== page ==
Adderall is a combination drug of dextroamphetamine (dextroamphetamine) and amphetamine that reduces hyperactivity and impulsivity in people with Attention Deficit Hyperactivity Disorder.

It is also a popular study drug for college students, professionals and other people who are looking to improve their productivity and focus even if they do not have an ADHD diagnosis.

Despite claims by many that Adderall improves their academic performance, it appears to only affect minor improvements for individuals without ADHD. Evidence suggests the drug may even have an opposite effect.

Adderall for ADHD:

People with ADHD are often easily distracted and have trouble completing tasks. You may feel restless, fidgety and impulsive.

Adderall stimulates your central nervous system and puts you in a “fight or flee” state. It can increase your heart rate, blood pressure and make you feel energized.

This stimulant effect can help people with ADHD, who struggle with paying attention and focus. This might not translate to better performance and learning, especially for those who do not have the underlying impairments Adderall tries to correct.

Why Adderall Might Not Help You

While stimulants can improve sustained attention and focus, they may backfire if your attention is drawn to irrelevant distractions. Cognitive flexibility (the ability of adapting to changing conditions) becomes impaired as cognitive tasks become more difficult.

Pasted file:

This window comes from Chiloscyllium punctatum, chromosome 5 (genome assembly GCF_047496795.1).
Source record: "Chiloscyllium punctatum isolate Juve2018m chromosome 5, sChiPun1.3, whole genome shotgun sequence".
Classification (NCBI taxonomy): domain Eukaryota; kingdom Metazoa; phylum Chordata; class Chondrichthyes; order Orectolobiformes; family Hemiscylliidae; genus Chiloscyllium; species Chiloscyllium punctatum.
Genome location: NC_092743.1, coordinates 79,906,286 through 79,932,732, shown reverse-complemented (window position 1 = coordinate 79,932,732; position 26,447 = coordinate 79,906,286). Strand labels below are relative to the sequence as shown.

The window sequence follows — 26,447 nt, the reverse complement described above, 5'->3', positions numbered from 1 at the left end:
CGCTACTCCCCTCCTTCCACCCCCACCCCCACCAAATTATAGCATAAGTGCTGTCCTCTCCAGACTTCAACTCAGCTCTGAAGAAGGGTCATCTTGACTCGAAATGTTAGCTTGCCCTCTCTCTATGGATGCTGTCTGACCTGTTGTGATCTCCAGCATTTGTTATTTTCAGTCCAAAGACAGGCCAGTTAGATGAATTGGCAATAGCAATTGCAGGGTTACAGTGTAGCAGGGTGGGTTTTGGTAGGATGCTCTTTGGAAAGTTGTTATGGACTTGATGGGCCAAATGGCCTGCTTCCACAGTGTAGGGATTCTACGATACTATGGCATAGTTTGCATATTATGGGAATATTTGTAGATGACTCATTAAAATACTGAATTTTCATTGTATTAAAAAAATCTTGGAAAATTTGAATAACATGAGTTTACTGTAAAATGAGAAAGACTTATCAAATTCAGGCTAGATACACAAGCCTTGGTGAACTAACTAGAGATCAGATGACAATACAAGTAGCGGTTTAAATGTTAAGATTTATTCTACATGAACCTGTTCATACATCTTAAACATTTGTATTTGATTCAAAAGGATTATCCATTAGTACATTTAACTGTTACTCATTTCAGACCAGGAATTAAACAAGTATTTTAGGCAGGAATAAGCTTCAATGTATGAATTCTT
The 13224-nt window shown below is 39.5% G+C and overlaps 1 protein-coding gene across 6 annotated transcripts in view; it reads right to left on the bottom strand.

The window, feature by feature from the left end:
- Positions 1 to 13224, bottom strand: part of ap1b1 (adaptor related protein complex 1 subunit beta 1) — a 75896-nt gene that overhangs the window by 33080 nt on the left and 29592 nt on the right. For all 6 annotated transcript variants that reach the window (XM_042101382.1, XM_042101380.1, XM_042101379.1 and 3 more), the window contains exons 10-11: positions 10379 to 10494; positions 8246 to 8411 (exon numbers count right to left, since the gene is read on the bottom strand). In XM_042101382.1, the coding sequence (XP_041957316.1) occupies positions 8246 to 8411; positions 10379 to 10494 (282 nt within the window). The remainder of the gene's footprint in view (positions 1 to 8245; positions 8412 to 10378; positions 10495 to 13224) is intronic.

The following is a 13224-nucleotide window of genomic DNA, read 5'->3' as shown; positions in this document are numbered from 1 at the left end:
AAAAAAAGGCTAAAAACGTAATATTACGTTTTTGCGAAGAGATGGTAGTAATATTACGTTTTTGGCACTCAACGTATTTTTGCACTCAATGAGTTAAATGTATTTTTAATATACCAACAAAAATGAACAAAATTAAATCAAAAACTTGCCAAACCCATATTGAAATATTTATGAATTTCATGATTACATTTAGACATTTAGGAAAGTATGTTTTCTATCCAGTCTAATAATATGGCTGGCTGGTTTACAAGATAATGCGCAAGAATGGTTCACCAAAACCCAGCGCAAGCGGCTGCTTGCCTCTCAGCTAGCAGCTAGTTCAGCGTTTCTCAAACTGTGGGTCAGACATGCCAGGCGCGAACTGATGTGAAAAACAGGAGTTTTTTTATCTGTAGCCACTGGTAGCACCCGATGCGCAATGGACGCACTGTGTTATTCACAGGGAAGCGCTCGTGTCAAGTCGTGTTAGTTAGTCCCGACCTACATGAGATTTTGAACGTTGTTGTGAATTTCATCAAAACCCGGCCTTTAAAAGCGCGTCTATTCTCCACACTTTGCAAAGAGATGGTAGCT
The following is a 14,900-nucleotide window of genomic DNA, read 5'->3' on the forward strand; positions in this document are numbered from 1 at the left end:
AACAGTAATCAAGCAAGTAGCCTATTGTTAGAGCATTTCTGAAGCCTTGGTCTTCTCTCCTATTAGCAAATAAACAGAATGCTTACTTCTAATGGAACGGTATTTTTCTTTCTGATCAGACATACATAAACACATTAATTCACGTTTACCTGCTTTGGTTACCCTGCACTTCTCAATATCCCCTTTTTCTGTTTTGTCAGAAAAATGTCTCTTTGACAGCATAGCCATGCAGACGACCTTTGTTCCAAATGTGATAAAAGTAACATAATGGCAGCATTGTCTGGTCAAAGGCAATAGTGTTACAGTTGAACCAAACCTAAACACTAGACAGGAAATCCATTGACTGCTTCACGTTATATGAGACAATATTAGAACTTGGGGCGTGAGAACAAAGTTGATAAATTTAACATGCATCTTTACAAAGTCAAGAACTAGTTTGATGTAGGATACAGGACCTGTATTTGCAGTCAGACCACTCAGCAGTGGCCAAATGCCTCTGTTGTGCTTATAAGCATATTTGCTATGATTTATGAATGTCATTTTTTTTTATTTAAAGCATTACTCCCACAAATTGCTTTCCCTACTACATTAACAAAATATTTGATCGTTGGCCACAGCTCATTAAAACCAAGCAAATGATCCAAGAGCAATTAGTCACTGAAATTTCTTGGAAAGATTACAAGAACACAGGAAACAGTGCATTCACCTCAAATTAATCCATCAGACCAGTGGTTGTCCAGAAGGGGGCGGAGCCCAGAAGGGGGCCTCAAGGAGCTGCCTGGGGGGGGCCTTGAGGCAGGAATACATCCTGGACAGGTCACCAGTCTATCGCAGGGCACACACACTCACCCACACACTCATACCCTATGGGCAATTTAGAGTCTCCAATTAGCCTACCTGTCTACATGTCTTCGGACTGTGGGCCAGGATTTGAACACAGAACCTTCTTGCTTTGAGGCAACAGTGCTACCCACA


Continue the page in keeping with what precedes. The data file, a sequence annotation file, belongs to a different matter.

Adderall use can cause false recognition.

Amphetamines increase the number of memory errors and also boost confidence in wrong responses. This can have disastrous effects on academics and professionals.

You should also consider the side effects of Adderall usage :

  • dry mouth
  • Insomnia (leading to a reduced sleep quality, increased stress and fatigue).
  • Increased blood pressure and heartbeat (increasing risk of cardiovascular diseases)
  • Anxiety, depression and psychotic symptoms

Amphetamines’ euphoric effect can lead to addiction.

Healthier Ways To Improve Your Cognitive Performance

As research shows that stimulants can correct cognitive deficits more effectively than ” improving performance “, the dream of “smart drug” that will magically improve cognition is fading.

There are many other ways to improve cognitive performance that are safe, effective and evidence-based.

Exercise improves mental and physical health and oxygenates the brain.

You can improve your alertness by improving the quality of sleep you get.

You can learn healthy strategies to reduce stress and cope with it, so that you are able to accomplish more without feeling overwhelmed.

Do not wait until the very last minute to try and cram in everything. This is unlikely to work, even with stimulants.

Although you may feel that the amphetamines help, they are only covering up your short-term struggles without addressing the root causes of the inability to focus.

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